Official newspaper published by PTQ / Digital Refining
CCS and hydrogen for decarbonisation
Reduce, reuse, and repurpose: Minor changes for major results 3 Predictive model for maximum feedstock flexibility 5 Reduce maintenance and calibration intervals with accurate instruments and analysis systems 7 8 ReNewFine for renewable diesel and SAF: Results of a 20-year partnership in 100% HVO 11 Transforming a refinery unit into a key component of end-of-life plastic circularity 13 Thoughts about leadership in the energy transition times
In the pursuit of global climate ambitions outlined in the Paris Agreement, the role of carbon capture and storage (CCS) and hydrogen technologies has gained para- mount significance in decarbonising car- bon-intense industries, such as the refining and petrochemical industries. ways to decarbonise the downstream industry u CCS : Carbon capture from the larg- est emission points in a refinery can be a technologically straightforward solution to reduce emissions significantly. It can be implemented at any emission point, and economy of scale plays a crucial role: the larger the emission point, the better the business case for CCS. Equinor has been successfully implementing CCS since the mid-1990s, demonstrating that it is a safe and reliable way of reducing emissions into the atmosphere. The Sleipner field has operated with CCS since 1996, while the Hammerfest facility has used it since 2008. Equinor has also operated the world’s largest carbon cap- ture test centre since 2012, located next to its refinery at Mongstad. We have extensive experience with CCS and aim to expand its scope to help third parties store their CO₂. There is a pressing need to decarbonise the refining and pet- rochemical industry. We believe there are
sions from several small emission points. Determining the best solution to decar- bonise – hydrogen or CCS – depends on various factors, including the industry, facility, and geopolitical dependencies. The availability of infrastructure through- out the value chain of CCS and large-scale hydrogen will also affect which solution to use. Equinor will delve into this topic in its presentation titled ‘CCS and Low Carbon Hydrogen for Downstream industry’. If you have any questions about low-car- bon solutions, feel free to book a meeting with one of our representatives – Carine Strand, René Højklint, or Ole Tobias Frich – for more information.
significant opportunities for CO₂ storage in Northern Europe, and we are committed to helping the industry meet its climate goals. v Hydrogen : Low-carbon hydrogen is essentially conventionally produced hydro- gen, known as grey hydrogen, combined with CCS. It can be used instead of the hydrogen currently utilised in the refining and petrochemical industry, thereby reduc- ing emissions throughout the value chain. What is even more noteworthy is that hydrogen can be used to replace conven- tional fuels, removing CO₂ from the fuel before entering the relevant facilities. This allows the economy of scale to be in the pro- duction of hydrogen instead of capturing CO₂ from a single-source emission point in a facility. Preparing a facility to use hydrogen may be cheaper than collecting CO₂ emis-
REFuelEU has set the rules for SAF in the EU: Refineries now need a game plan for success 14 Which future? Using scenario analysis to explore national pathways to decarbonisation 17
Contact: CARS@equinor.com or email@example.com
Balancing act of managing a refinery: New technology vs increasing revenu e Conversion to a green refinery configuration: Assessing options, risks, and viability Recycling PVC production byproducts can unlock financial and environmental savings
CO transport ship
Precious metal catalyst sampling: Not a trivial pursuit 25 Reducing environmental impact of FCCs with wet gas scrubbers by using SOx additives 26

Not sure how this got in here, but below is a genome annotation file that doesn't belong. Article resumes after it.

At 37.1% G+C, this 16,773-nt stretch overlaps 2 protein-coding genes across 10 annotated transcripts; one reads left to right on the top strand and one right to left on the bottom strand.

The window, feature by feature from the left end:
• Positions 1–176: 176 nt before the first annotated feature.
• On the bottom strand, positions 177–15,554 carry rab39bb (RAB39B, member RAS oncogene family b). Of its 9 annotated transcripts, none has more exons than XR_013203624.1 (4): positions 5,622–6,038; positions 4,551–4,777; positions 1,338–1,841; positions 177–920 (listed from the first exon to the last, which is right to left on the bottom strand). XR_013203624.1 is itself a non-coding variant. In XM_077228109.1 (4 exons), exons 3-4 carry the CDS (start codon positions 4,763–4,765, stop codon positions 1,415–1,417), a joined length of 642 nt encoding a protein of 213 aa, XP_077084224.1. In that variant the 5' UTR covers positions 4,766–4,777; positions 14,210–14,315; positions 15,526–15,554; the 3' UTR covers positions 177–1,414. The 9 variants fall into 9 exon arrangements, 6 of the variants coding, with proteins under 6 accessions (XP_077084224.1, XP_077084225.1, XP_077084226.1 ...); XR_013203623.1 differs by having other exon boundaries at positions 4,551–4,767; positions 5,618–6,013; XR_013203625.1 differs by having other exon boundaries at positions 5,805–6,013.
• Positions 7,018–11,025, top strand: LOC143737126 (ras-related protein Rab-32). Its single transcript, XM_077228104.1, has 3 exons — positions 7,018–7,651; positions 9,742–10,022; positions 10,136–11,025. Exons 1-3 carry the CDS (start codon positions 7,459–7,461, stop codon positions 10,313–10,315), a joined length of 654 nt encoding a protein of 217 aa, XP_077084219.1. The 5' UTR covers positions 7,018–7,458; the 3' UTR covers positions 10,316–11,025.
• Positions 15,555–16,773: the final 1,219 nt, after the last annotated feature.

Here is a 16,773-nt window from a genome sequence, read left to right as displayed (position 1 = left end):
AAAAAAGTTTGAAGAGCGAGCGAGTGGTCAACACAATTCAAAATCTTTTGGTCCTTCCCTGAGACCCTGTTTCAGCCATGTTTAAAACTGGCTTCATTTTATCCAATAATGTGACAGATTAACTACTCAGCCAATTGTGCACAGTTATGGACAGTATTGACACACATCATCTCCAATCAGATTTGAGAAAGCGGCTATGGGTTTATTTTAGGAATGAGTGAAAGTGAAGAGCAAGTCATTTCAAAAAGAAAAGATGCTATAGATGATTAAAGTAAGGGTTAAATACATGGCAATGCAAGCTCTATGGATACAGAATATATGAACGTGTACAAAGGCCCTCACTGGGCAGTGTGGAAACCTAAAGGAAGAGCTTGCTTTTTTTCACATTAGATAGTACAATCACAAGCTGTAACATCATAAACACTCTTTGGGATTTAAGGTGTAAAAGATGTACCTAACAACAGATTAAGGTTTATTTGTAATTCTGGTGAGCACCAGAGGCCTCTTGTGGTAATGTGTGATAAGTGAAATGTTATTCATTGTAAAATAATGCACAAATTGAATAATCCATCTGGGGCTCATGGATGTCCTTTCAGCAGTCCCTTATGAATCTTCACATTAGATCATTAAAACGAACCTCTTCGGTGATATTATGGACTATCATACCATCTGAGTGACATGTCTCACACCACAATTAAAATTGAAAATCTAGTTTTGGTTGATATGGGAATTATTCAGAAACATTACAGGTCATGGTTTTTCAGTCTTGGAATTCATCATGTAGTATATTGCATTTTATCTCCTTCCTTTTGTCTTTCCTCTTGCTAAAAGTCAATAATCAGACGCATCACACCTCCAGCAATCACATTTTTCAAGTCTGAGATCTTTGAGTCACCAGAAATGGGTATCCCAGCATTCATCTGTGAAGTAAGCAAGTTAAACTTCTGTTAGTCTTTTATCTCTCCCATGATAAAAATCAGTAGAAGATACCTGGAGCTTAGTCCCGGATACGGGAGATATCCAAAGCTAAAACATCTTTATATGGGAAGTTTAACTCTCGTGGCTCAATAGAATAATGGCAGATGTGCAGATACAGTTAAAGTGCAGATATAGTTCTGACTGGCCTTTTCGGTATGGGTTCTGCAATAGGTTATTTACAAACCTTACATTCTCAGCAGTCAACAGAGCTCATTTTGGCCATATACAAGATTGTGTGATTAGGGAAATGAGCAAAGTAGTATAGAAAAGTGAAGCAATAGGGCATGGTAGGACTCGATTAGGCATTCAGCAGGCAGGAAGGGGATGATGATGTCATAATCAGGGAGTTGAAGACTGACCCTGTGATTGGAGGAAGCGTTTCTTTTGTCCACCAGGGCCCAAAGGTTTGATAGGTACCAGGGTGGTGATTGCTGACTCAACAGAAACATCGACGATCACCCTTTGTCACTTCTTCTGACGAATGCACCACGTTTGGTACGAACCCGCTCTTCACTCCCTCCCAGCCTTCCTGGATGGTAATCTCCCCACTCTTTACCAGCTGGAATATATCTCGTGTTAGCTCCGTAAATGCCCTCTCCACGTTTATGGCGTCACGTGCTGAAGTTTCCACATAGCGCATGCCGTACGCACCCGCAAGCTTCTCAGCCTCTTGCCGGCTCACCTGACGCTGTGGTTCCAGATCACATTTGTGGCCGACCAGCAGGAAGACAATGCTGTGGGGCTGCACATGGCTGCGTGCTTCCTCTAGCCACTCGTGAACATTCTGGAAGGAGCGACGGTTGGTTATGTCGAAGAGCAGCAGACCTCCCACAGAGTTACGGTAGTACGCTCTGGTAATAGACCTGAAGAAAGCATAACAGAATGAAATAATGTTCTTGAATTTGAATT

Axens Sulzer Topsoe Veolia Becht Ketjen Sabin Moxba Shell Evonik ERTC
2 4 6 8 9
10 12 15 16 18 21 22 24 27 28
W. R. Grace Endress
Equinor’s planned hydrogen projects and CO₂ infrastructure in Northwest Europe
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Reduce, reuse, and repurpose: Minor changes for major results
Matthew Clingerman Sulzer Chemtech
An industry evolution Transformational change within a refinery can be challenging to navigate. New policies that incentivise sustainability also require significant investment. Concurrently, high asset utilisation in a challenged process environment leads to a question of ongoing profitability. Greenfield investments can yield sizeable returns, but a focus solely on grassroots units ignores the possibilities found in revamping existing assets. The right decarbonisation-related revamps can also increase profitabil- ity. However, revamps often come with challenges such as feedstock compat- ibility, safety, and operational efficiency. For example, waste plastics pyrolysis oils or biomass-based feeds raise concerns about mechanical reliability and long-term operability of the redesigned unit. Successfully navigating these chal- lenges requires enhancing margins and improving unit and operational flexibility to shift as markets change. Reconsider core assets Some process units, such as off-gas treat- ing and hydrotreaters, have become core operations that ensure refineries meet modern clean air and clean fuel regu- lations. Other units, such as aromatic extraction, improve margins and produce valuable petrochemicals. Revamps of these units have been viewed through the lens of optimisation and profitability. The goal has been to extract maximum value from a barrel of oil. However, taking a sec- ond look at all units throughout the refin- ery can uncover revamp opportunities that also offer another step towards achieving decarbonisation goals. With these objectives in mind, Sulzer Chemtech partnered with refineries to dis- cover new ways to reduce carbon emis- sions, increase production of high octane gasoline, and enable the switch to renew- able fuels. Mitigate carbon emissions in gas processing Inefficient gas treating operations are a significant source of CO₂ emissions. LPG from mixed fuel gas streams is difficult to recover and typically requires a multi-col- umn approach. This high Capex arrange- ment also has higher utility consumption. Alternatively, GT-LPG Max TM (see Figure 1 ) provides a cost-effective solution for recovering the LPG product using the con- cept of absorption plus distillation within the same fractionating vessel. This pro- cess separates lights, intermediates, and heavies in a single column with the top dividing wall, which divides the top of the column into absorption and frac- tionation sections. Feed is supplied to the absorption section, where a heavy liquid recovers the C₃ and C₄ components, and non-condensables are sent overhead. The fractionation side concentrates and col- lects the C₃.